Blueprint's FutureLabs 2017

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Blueprint Dental’s FutureLabs 2017 event “a winner”

“I can see what Blueprint is trying to do with its FutureLabs initiative and I applaud the effort. It recognises the changing needs of dental technicians in the UK and goes a long way towards addressing them. In my eyes that makes it a winner.” Laurence Grice-Roberts from Medit Dental, above (right) with Blueprint Dental’s co-founder Sharaz Mir.

2017 marked the third year for the Blueprint Dental FutureLabs event, a full day of talks, lectures and exhibitor interaction plus networking opportunities for the attending delegates. The packed day continued after Dental Review had left, but our notebook was already brimming with jottings that will fuel more articles in the weeks to come. Some have already been posted, to read them click here and here.

It was fitting that in 2017, one of the centenary years of the Great War, the first speaker, Rowland Gardener, a clinical dental technician and the Head Dental/MPT technician at King’s College Hospital NHS Trust, should cast his audience back to events in 1917.

Men were coming back from the trenches of the Somme after suffering horrific injuries and Sir Harold Gillies and his team at Queen Mary’s Hospital Sidcup, where Rowland once worked, were performing miracles in the early days of maxillofacial reconstruction. Rowland presented slides that demonstrated how soldiers’ faces were being remodelled using pedicles and flaps to graft/grow skin back onto damaged or missing features including noses, ears and foreheads.

The pioneering graft work we saw carried out by Gillies could be performed today using bio-printed skin. When a graft couldn’t work in 1917 the dental and technical mechanics of the day would use molded tin and oil paint to create a life-like restoration. Today the same job would be printed from silicon elastomer to exactly match the patient’s skin colour.

We were then treated to an overview of the incredible strides the team at King’s have taken in orthognathic surgery, using 3D CAD software and CBCT scans for planning, treating and correcting major trauma caused by accident or malice, or revising problems a patient had suffered since birth. We will look more closely at this in a future issue.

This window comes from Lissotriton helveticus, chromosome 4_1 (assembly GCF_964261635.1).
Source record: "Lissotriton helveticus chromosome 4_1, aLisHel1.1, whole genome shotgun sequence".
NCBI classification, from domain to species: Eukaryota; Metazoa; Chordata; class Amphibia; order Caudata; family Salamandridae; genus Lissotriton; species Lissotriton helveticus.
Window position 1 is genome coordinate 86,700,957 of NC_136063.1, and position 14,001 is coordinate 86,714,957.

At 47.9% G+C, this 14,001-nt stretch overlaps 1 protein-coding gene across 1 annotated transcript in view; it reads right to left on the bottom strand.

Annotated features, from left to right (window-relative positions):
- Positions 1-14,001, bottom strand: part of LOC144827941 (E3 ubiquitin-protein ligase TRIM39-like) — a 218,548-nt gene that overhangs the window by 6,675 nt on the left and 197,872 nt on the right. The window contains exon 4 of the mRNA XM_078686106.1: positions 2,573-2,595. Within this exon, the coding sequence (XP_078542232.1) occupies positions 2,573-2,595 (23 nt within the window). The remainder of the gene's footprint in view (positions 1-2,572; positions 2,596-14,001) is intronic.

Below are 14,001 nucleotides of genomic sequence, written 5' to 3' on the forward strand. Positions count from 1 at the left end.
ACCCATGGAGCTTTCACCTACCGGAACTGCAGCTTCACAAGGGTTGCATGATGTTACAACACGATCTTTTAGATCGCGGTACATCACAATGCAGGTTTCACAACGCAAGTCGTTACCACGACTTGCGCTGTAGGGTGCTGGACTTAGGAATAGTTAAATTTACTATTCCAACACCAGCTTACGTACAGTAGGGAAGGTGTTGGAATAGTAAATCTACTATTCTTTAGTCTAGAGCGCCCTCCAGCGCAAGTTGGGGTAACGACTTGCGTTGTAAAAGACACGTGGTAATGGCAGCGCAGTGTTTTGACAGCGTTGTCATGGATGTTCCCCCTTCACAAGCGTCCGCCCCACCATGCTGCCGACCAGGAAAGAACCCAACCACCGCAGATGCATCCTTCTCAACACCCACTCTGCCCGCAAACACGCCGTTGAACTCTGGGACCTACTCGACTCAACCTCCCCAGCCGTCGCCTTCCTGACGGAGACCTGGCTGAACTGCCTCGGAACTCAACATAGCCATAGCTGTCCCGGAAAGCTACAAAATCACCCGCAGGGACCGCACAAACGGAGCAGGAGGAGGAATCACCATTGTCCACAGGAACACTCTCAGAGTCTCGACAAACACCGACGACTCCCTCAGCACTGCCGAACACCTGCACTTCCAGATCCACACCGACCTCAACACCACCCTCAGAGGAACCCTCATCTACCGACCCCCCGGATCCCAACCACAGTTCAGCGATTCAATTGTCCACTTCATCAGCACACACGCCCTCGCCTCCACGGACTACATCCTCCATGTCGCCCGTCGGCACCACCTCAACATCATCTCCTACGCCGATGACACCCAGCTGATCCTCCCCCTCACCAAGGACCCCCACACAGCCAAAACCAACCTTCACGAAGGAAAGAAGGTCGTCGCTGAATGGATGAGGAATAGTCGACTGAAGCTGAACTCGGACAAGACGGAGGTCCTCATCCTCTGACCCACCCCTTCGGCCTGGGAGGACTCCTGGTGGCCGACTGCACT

Andrew Wheeler is a crown and bridge technician who specialises in implants. He decided to go digital four years ago, and his car crash journey into the technology made an entertaining presentation we will be pleased to come back to at a future date. Prepare to smile, wince, and laugh.

Sylwia Arispe from Leeds-based Beever Dental has been beta-testing Livento Press and Soprano 10 lithium disilicate ceramic and now uses nothing else. We will look at these products in earnest at a later date, but have been informed by Swiss manufacturer Cendres + Métaux that Soprano 10 will be launched into the UK early next year, perhaps by Easter, and will be at the Dentistry/DTS show in May. Sylwia had worked in Europe and the US before coming to Britain, and has gained a lot of experience across a range of materials, but, she says, this is the kit she uses now.

Lino Adolf has been a CAD/CAM user since 1998. He went digital to save time. “Time,” he says, “is our most crucial asset.” His lab is now 90% digital and is a centre of excellence for Dentsply Sirona. He believes digital technology changes the dentist/patient/technician interface. Find out how later this month.

Chris Kabot made a sterling presentation on behalf of his company Envision TEC, one of the leading manufacturers of 3D printers in the dental arena and the third largest 3D printer manufacturer in the world. There are pitfalls to be avoided when investing in 3D print technology, but the science has come a long way since the first printer was developed by Chuck Hall in 1984. His talk will make interesting reading in Dental Review before Christmas and the New Year closes the UK down and we say hello to 2018.

That was just a quick overview of a fascinating and informative event and Dental Review thanks Sharaz Mir and his team at Blueprint Dental for the invitation to take part. It was great to feel the lively buzz in the rooms and hear the informed and intelligent level of debate. The day taught us one thing, the technology is already here to help ensure dental labs have a future.

For more information about Blueprint Dental visit